Film

Your boss has nothing on ‘Horrible Bosses’

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How you gonna complain about Jennifer Aniston chewing on your ear?

If you’re going to make a comedy about three friends conspiring to commit multiple murders, you really ought to be prepared to go dark. The main problem with Horrible Bosses is not that it isn’t funny (although it offers only sporadic, weak laughs) but that it’s far too timid, absolving its main characters of essentially all responsibility for their immoral actions and shying away from the black humor inherent in the premise. It’s possible to make a very funny and disturbing movie about murder, but Bosses is more interested in giving its audience friendly, likable would-be killers who never actually do anything bad.

The Details

Horrible Bosses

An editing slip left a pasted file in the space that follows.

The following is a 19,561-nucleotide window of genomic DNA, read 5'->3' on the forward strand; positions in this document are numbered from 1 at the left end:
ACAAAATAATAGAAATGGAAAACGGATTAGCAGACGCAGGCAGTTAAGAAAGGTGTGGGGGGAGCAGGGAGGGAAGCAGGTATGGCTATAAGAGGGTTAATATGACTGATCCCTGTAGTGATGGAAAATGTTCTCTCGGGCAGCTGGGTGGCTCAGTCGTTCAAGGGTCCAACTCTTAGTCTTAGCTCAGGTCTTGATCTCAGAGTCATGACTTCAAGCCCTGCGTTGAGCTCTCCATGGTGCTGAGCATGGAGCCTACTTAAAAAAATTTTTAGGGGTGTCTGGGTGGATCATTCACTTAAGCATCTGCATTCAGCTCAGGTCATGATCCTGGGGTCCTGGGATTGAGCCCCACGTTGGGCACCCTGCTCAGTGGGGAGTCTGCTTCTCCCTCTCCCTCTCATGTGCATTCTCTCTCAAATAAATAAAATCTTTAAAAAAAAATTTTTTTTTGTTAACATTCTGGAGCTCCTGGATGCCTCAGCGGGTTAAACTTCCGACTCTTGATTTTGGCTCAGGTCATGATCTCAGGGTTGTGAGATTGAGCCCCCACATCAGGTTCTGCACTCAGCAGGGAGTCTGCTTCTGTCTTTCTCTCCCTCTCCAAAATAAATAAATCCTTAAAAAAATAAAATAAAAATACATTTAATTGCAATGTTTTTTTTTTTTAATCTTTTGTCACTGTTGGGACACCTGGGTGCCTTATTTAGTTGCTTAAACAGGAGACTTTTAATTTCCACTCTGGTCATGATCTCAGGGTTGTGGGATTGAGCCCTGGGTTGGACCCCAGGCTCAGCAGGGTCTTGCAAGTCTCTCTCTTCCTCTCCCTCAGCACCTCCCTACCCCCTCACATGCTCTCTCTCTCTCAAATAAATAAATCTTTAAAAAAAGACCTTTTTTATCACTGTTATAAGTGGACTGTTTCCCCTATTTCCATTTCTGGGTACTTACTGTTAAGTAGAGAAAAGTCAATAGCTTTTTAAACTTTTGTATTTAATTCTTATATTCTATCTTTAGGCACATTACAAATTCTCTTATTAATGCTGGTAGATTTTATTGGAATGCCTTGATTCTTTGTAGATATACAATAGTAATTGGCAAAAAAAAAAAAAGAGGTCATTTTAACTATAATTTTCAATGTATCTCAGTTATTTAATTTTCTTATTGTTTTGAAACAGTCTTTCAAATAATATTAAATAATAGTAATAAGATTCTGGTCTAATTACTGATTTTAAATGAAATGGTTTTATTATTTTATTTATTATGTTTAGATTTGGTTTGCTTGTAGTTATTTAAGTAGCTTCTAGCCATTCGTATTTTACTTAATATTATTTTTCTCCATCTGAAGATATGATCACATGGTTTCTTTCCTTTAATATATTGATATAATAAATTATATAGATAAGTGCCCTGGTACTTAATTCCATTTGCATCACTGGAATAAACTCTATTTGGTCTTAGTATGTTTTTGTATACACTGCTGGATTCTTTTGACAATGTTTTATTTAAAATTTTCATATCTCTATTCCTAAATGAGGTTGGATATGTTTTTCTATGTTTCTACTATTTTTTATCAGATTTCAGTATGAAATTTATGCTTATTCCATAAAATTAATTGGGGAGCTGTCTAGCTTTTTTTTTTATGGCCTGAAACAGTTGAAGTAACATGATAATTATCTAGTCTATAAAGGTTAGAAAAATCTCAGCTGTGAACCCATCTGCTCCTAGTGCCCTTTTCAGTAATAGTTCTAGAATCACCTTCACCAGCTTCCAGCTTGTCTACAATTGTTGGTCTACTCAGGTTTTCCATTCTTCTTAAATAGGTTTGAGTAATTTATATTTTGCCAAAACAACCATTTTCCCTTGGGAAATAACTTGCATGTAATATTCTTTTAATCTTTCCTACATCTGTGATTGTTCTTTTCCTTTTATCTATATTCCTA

Two stars
Jason Bateman, Jason Sudeikis, Charlie Day.
Directed by Seth Gordon.
Rated R. Opens Friday.

Stars Jason Bateman, Jason Sudeikis and Charlie Day are bland and nearly interchangeable as the three friends who want their monstrous bosses dead, and while Kevin Spacey, Colin Farrell and Jennifer Aniston are clearly having a good time playing truly evil human beings, their one-note characters can’t carry the whole movie. For about an hour, Bosses remains stuck in first gear, with the main characters talking in circles about what they might or might not do to get out of their career predicaments. And when the plot finally swings into action, director Seth Gordon and the three screenwriters consistently pull back from anything daring or complicated. The result is a movie afraid to follow through on its nasty premise, leaving just a handful of mildly amusing jokes and a sense of lost potential.

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Josh Bell

Josh Bell is the film editor for Las Vegas Weekly, where he's been writing movie and TV reviews since 2002. ...

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